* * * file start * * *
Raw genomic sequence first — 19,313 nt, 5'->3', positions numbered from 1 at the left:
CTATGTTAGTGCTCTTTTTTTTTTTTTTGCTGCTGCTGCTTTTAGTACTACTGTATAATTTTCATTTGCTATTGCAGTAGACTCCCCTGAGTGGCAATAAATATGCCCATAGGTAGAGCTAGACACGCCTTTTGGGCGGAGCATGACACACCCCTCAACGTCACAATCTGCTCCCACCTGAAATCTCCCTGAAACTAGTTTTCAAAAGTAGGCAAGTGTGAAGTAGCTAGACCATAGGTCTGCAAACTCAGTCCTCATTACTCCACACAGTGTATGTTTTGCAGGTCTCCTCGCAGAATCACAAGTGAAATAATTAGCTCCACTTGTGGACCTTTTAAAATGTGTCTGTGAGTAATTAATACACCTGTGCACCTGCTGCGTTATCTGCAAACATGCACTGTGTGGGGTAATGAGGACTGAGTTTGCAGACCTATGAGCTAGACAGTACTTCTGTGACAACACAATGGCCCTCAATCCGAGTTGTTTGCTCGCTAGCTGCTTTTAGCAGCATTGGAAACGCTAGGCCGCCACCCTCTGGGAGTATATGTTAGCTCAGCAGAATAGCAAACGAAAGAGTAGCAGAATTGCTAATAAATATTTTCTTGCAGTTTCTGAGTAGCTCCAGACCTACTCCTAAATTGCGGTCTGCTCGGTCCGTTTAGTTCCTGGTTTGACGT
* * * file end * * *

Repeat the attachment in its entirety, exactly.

Raw genomic sequence first — 19,313 nt, 5'->3', positions numbered from 1 at the left:
CTATGTTAGTGCTCTTTTTTTTTTTTTTGCTGCTGCTGCTTTTAGTACTACTGTATAATTTTCATTTGCTATTGCAGTAGACTCCCCTGAGTGGCAATAAATATGCCCATAGGTAGAGCTAGACACGCCTTTTGGGCGGAGCATGACACACCCCTCAACGTCACAATCTGCTCCCACCTGAAATCTCCCTGAAACTAGTTTTCAAAAGTAGGCAAGTGTGAAGTAGCTAGACCATAGGTCTGCAAACTCAGTCCTCATTACTCCACACAGTGTATGTTTTGCAGGTCTCCTCGCAGAATCACAAGTGAAATAATTAGCTCCACTTGTGGACCTTTTAAAATGTGTCTGTGAGTAATTAATACACCTGTGCACCTGCTGCGTTATCTGCAAACATGCACTGTGTGGGGTAATGAGGACTGAGTTTGCAGACCTATGAGCTAGACAGTACTTCTGTGACAACACAATGGCCCTCAATCCGAGTTGTTTGCTCGCTAGCTGCTTTTAGCAGCATTGGAAACGCTAGGCCGCCACCCTCTGGGAGTATATGTTAGCTCAGCAGAATAGCAAACGAAAGAGTAGCAGAATTGCTAATAAATATTTTCTTGCAGTTTCTGAGTAGCTCCAGACCTACTCCTAAATTGCGGTCTGCTCGGTCCGTTTAGTTCCTGGTTTGACGT